Orders of the Day — Coal Industry

Part of the debate – in the House of Commons at 9:17 pm on 29th March 1993.

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Photo of Mr Peter Hardy Mr Peter Hardy , Wentworth 9:17 pm, 29th March 1993

The hon. Member for Leeds, North-West (Dr. Hampson) said that coal is cheap, but for the last 10 years, unfortunately, this country has lurched from economic crisis to economic crisis. The fundamental weakness of the British economy is our balance of payments deficit. Nevertheless, the Government would wipe away the coal industry and make us absolutely dependent upon imported coal, at a cost that the country would be unable to afford.

During the past few months the Secretary of State has been repeatedly interviewed. I heard him refer to a £1 billion subsidy. What he meant was that if the electricity industry had gone on to the open market and bought at the Rotterdam spot price, the lowest possible price that might be available, the price of British coal would have been substantially undercut. What he never took into account was that if we had gone on the world market with £1 billion with which to buy coal, the inevitable effect upon international coal prices would have been substantial.

The main purpose of my brief intervention is to press the Secretary of State a little further regarding his assurance this afternoon about mine safety. He gave me what was almost a categoric assurance about mine safety. I have already heard in this debate three or four hon. Members on the Government Benches demanding changes in statutory regulation and working practice. The Conservatives cannot have it both ways. They cannot deregulate mining safety, and give Opposition Members assurances such as the Secretary of State sought to give this afternoon, and as he has given to some extent in the White Paper.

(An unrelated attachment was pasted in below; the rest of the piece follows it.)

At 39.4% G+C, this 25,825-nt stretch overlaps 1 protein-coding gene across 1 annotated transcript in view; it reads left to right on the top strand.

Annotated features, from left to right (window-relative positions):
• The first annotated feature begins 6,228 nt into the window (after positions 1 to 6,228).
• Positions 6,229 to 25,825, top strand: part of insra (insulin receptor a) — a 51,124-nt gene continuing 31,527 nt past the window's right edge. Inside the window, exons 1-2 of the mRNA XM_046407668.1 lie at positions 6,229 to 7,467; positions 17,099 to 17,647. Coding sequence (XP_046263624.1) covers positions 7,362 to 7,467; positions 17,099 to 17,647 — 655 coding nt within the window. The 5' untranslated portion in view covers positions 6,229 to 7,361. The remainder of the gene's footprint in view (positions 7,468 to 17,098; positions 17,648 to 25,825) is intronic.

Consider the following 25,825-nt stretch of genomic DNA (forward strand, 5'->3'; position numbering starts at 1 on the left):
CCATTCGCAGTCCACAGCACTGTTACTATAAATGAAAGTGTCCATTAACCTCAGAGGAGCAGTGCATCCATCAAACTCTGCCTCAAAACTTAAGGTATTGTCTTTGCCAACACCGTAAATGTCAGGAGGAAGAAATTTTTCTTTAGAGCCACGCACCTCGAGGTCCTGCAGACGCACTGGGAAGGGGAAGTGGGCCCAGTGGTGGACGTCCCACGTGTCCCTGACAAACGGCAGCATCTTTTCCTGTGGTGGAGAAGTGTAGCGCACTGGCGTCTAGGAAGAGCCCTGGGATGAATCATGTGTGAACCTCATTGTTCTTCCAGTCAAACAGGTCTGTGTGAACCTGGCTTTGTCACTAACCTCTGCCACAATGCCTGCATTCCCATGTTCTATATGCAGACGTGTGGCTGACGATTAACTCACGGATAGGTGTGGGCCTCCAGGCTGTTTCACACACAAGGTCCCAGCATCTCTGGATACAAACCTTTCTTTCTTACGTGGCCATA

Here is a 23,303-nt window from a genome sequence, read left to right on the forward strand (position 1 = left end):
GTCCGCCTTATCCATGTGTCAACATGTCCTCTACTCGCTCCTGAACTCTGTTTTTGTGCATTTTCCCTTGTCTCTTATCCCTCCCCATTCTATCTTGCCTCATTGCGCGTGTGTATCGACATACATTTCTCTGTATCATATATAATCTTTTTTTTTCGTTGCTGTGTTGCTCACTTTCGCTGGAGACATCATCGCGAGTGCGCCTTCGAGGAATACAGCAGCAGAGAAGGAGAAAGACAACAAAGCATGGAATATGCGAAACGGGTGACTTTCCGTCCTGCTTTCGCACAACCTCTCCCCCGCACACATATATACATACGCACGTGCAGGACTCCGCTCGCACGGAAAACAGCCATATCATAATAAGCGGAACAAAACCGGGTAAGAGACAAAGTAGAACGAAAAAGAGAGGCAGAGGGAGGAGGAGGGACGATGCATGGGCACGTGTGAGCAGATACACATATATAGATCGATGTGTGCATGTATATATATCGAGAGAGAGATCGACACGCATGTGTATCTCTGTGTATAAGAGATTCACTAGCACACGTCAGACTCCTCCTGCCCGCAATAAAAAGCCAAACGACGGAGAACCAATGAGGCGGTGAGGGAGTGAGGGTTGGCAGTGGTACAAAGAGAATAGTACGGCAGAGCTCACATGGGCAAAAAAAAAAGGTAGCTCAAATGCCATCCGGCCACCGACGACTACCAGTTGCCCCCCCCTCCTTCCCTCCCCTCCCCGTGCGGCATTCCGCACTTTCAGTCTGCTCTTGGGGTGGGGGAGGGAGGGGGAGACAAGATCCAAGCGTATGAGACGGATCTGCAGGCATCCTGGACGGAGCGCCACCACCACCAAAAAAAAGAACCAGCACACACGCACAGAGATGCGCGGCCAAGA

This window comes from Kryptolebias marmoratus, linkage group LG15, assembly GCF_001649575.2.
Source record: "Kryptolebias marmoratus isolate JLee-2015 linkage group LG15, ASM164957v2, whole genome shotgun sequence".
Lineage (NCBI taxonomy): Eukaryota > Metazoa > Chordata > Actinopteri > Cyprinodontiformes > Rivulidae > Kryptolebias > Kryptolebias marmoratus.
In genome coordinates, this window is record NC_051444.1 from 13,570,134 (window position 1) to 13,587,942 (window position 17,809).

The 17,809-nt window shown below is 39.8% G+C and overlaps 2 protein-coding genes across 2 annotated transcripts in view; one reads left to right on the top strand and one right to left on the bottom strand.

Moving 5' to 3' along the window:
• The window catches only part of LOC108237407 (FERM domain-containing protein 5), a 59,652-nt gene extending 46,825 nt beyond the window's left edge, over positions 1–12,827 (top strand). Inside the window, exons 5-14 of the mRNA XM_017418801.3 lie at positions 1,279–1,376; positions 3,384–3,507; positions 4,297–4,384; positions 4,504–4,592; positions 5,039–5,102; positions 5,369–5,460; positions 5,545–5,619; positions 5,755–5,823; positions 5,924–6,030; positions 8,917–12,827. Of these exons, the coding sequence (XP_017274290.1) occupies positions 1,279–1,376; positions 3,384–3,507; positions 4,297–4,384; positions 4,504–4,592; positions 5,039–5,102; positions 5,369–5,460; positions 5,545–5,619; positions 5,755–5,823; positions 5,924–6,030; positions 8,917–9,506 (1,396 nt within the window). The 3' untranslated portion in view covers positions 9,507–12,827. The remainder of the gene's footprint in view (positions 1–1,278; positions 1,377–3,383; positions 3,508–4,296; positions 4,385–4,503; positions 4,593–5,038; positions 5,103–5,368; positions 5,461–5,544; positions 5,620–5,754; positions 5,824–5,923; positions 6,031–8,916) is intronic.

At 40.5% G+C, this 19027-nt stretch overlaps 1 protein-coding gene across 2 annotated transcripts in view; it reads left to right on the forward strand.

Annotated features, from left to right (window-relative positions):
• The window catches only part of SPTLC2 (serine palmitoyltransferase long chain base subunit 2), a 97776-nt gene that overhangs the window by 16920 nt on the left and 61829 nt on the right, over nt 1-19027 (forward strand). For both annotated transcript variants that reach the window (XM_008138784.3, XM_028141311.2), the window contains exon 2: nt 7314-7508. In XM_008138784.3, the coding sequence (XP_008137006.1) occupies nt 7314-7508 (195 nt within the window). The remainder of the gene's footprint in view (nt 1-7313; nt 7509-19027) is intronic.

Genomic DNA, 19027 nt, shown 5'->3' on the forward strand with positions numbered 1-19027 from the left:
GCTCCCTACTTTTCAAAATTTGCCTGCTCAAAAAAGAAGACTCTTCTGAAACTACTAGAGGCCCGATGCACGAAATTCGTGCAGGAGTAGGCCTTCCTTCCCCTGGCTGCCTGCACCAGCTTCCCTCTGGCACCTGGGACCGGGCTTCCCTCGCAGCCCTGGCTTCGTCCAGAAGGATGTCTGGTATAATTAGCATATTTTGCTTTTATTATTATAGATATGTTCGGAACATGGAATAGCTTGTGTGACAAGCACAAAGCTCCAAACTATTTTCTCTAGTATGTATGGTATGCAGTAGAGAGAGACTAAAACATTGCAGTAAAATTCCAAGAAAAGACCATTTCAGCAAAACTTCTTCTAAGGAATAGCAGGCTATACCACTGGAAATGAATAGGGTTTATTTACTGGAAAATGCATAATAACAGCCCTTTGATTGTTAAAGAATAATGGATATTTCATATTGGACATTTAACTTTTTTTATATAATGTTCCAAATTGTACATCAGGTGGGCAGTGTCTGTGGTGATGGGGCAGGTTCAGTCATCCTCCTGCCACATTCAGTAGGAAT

I hope that the Secretary of State for Wales will wind up the debate. British Coal has for the past three years sought to abolish the role of the colliery deputy and replace the deputy with an underground supervisor with no statutory responsibility for safety. In the new set-up that some people in Hobart house want to develop, there would be a foreman underground, and if he saw something that was hazardous his job would be to find someone to whom he could eventually report it.

By all means let us see the enormous improvement in productivity maintained, but I trust that the Secretary of State means what he said to the House in giving his assurance this afternoon and will not abolish the statutory responsibility which has been exercised by friends of mine very effectively in my association in contributing to maintaining Britain's mining industry, which is not only highly productive but is the safest mining industry in the world.